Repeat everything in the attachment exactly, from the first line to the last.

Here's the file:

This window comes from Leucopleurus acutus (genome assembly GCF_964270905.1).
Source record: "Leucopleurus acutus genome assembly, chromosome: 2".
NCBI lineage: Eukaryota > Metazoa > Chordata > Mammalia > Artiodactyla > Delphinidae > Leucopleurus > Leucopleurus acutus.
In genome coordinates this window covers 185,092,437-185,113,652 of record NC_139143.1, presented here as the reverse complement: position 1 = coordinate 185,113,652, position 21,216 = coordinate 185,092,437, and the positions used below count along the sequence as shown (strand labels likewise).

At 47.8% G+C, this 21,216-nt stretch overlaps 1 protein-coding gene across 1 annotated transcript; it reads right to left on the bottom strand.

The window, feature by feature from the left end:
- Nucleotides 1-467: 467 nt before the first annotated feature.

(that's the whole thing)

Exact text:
This window comes from Leucopleurus acutus (genome assembly GCF_964270905.1).
Source record: "Leucopleurus acutus genome assembly, chromosome: 2".
NCBI lineage: Eukaryota > Metazoa > Chordata > Mammalia > Artiodactyla > Delphinidae > Leucopleurus > Leucopleurus acutus.
In genome coordinates this window covers 185,092,437-185,113,652 of record NC_139143.1, presented here as the reverse complement: position 1 = coordinate 185,113,652, position 21,216 = coordinate 185,092,437, and the positions used below count along the sequence as shown (strand labels likewise).

At 47.8% G+C, this 21,216-nt stretch overlaps 1 protein-coding gene across 1 annotated transcript; it reads right to left on the bottom strand.

The window, feature by feature from the left end:
- Nucleotides 1-467: 467 nt before the first annotated feature.